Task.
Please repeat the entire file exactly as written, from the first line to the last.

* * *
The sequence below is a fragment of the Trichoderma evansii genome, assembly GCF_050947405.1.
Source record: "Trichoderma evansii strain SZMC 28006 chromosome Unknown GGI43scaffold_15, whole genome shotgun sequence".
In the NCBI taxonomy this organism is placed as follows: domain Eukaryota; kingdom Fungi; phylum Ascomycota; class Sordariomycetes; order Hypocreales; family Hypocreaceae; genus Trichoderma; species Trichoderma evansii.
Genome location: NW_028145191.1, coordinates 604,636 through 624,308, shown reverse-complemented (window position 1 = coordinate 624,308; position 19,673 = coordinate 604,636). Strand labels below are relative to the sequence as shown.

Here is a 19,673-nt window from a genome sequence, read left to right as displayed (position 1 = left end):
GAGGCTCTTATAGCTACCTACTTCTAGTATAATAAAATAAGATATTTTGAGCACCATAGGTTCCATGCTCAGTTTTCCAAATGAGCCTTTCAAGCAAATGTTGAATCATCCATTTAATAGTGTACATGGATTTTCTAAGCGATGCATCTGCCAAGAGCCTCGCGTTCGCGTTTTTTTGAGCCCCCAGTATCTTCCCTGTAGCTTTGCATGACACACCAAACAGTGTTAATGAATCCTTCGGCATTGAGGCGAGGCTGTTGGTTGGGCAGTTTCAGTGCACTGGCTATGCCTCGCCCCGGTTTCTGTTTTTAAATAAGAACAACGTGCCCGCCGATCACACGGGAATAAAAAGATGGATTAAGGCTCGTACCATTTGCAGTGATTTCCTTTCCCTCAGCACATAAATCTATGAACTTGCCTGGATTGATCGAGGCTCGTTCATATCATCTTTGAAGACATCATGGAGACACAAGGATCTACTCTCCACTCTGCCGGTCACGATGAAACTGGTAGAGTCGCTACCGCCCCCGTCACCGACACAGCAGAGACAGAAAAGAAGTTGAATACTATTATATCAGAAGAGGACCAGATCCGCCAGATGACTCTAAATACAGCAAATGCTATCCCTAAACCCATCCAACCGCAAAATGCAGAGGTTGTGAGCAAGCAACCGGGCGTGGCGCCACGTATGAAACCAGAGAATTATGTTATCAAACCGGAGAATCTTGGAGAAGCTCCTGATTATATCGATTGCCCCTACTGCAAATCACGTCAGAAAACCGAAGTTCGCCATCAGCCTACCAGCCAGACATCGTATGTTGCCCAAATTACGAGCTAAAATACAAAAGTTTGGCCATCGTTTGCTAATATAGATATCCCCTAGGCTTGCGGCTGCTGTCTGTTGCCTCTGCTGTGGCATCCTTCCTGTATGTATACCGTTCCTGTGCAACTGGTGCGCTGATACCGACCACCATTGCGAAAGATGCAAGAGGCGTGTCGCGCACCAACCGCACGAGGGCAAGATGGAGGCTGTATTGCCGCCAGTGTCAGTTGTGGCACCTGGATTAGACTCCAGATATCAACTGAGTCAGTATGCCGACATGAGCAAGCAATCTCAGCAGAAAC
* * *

The sequence below is a fragment of the Trichoderma evansii genome, assembly GCF_050947405.1.
Source record: "Trichoderma evansii strain SZMC 28006 chromosome Unknown GGI43scaffold_15, whole genome shotgun sequence".
In the NCBI taxonomy this organism is placed as follows: domain Eukaryota; kingdom Fungi; phylum Ascomycota; class Sordariomycetes; order Hypocreales; family Hypocreaceae; genus Trichoderma; species Trichoderma evansii.
Genome location: NW_028145191.1, coordinates 604,636 through 624,308, shown reverse-complemented (window position 1 = coordinate 624,308; position 19,673 = coordinate 604,636). Strand labels below are relative to the sequence as shown.

Here is a 19,673-nt window from a genome sequence, read left to right as displayed (position 1 = left end):
GAGGCTCTTATAGCTACCTACTTCTAGTATAATAAAATAAGATATTTTGAGCACCATAGGTTCCATGCTCAGTTTTCCAAATGAGCCTTTCAAGCAAATGTTGAATCATCCATTTAATAGTGTACATGGATTTTCTAAGCGATGCATCTGCCAAGAGCCTCGCGTTCGCGTTTTTTTGAGCCCCCAGTATCTTCCCTGTAGCTTTGCATGACACACCAAACAGTGTTAATGAATCCTTCGGCATTGAGGCGAGGCTGTTGGTTGGGCAGTTTCAGTGCACTGGCTATGCCTCGCCCCGGTTTCTGTTTTTAAATAAGAACAACGTGCCCGCCGATCACACGGGAATAAAAAGATGGATTAAGGCTCGTACCATTTGCAGTGATTTCCTTTCCCTCAGCACATAAATCTATGAACTTGCCTGGATTGATCGAGGCTCGTTCATATCATCTTTGAAGACATCATGGAGACACAAGGATCTACTCTCCACTCTGCCGGTCACGATGAAACTGGTAGAGTCGCTACCGCCCCCGTCACCGACACAGCAGAGACAGAAAAGAAGTTGAATACTATTATATCAGAAGAGGACCAGATCCGCCAGATGACTCTAAATACAGCAAATGCTATCCCTAAACCCATCCAACCGCAAAATGCAGAGGTTGTGAGCAAGCAACCGGGCGTGGCGCCACGTATGAAACCAGAGAATTATGTTATCAAACCGGAGAATCTTGGAGAAGCTCCTGATTATATCGATTGCCCCTACTGCAAATCACGTCAGAAAACCGAAGTTCGCCATCAGCCTACCAGCCAGACATCGTATGTTGCCCAAATTACGAGCTAAAATACAAAAGTTTGGCCATCGTTTGCTAATATAGATATCCCCTAGGCTTGCGGCTGCTGTCTGTTGCCTCTGCTGTGGCATCCTTCCTGTATGTATACCGTTCCTGTGCAACTGGTGCGCTGATACCGACCACCATTGCGAAAGATGCAAGAGGCGTGTCGCGCACCAACCGCACGAGGGCAAGATGGAGGCTGTATTGCCGCCAGTGTCAGTTGTGGCACCTGGATTAGACTCCAGATATCAACTGAGTCAGTATGCCGACATGAGCAAGCAATCTCAGCAGAAAC